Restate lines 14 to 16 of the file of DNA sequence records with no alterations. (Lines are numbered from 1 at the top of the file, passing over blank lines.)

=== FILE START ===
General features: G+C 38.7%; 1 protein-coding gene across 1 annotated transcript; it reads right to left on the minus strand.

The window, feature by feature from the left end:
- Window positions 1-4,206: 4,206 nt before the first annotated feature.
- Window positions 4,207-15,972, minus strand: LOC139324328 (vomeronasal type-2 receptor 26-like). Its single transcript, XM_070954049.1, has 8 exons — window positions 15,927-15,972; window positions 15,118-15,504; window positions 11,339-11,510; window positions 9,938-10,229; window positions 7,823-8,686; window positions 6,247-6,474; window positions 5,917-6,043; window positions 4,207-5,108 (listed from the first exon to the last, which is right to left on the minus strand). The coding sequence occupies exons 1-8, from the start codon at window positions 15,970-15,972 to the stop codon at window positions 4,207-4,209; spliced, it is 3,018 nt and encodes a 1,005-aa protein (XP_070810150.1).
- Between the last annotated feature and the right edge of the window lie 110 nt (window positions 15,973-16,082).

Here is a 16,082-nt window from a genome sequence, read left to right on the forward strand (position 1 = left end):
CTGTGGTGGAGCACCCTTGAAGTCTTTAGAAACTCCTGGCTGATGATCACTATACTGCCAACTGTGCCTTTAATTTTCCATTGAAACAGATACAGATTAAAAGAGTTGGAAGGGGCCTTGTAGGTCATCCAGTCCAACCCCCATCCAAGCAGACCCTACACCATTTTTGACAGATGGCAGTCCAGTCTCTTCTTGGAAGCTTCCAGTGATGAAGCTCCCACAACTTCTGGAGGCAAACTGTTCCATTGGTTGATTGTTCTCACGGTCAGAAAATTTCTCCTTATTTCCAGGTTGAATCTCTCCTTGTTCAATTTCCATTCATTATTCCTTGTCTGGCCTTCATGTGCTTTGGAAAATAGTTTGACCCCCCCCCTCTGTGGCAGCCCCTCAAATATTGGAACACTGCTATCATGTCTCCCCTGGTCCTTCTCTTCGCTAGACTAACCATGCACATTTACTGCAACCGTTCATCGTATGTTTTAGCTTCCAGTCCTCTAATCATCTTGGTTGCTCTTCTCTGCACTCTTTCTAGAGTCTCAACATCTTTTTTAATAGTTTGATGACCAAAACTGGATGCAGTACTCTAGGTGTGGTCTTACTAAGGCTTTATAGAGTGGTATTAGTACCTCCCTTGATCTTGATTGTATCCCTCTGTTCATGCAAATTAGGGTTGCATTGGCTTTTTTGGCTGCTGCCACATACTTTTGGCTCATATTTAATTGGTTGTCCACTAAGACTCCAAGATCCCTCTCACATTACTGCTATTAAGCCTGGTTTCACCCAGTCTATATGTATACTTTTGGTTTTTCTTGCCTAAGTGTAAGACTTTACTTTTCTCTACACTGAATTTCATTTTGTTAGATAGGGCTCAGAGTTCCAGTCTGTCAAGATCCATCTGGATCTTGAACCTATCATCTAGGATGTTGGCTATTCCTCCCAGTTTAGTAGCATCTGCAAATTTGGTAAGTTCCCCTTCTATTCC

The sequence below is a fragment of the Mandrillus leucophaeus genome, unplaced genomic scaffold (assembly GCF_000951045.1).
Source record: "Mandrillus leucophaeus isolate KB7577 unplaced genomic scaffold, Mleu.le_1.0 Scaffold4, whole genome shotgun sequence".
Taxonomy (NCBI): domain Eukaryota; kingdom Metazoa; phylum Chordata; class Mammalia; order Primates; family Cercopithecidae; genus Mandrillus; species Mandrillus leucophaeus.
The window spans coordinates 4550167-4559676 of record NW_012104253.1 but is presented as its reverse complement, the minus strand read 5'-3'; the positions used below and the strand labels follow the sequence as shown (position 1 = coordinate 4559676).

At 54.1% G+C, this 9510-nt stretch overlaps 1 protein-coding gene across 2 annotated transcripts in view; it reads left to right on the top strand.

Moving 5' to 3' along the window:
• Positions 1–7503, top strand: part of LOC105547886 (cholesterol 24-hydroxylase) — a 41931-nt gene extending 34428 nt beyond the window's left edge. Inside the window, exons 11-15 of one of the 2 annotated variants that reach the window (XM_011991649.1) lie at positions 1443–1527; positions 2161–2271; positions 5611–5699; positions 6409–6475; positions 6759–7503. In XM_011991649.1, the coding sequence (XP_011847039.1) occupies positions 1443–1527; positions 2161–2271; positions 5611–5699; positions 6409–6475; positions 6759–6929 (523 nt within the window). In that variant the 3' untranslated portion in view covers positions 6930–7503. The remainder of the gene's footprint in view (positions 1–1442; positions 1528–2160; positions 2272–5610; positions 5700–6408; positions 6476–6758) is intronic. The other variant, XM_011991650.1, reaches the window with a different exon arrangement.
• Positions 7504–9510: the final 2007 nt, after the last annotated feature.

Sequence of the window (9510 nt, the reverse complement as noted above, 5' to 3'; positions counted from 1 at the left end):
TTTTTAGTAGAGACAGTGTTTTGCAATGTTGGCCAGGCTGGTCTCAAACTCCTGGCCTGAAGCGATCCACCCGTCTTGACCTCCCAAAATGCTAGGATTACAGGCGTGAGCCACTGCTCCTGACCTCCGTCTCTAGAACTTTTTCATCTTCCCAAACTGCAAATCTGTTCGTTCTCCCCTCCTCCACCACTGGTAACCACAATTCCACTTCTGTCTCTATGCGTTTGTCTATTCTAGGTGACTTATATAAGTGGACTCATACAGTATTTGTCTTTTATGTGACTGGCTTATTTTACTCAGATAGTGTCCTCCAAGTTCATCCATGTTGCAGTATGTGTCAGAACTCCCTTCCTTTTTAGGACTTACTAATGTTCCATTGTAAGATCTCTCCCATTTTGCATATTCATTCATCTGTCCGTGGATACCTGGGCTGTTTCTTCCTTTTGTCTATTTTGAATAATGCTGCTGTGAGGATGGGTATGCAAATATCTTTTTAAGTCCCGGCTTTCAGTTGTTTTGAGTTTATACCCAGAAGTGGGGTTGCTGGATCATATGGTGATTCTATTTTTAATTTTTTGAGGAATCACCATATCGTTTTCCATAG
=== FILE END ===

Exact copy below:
• Positions 1–7503, top strand: part of LOC105547886 (cholesterol 24-hydroxylase) — a 41931-nt gene extending 34428 nt beyond the window's left edge. Inside the window, exons 11-15 of one of the 2 annotated variants that reach the window (XM_011991649.1) lie at positions 1443–1527; positions 2161–2271; positions 5611–5699; positions 6409–6475; positions 6759–7503. In XM_011991649.1, the coding sequence (XP_011847039.1) occupies positions 1443–1527; positions 2161–2271; positions 5611–5699; positions 6409–6475; positions 6759–6929 (523 nt within the window). In that variant the 3' untranslated portion in view covers positions 6930–7503. The remainder of the gene's footprint in view (positions 1–1442; positions 1528–2160; positions 2272–5610; positions 5700–6408; positions 6476–6758) is intronic. The other variant, XM_011991650.1, reaches the window with a different exon arrangement.
• Positions 7504–9510: the final 2007 nt, after the last annotated feature.

Sequence of the window (9510 nt, the reverse complement as noted above, 5' to 3'; positions counted from 1 at the left end):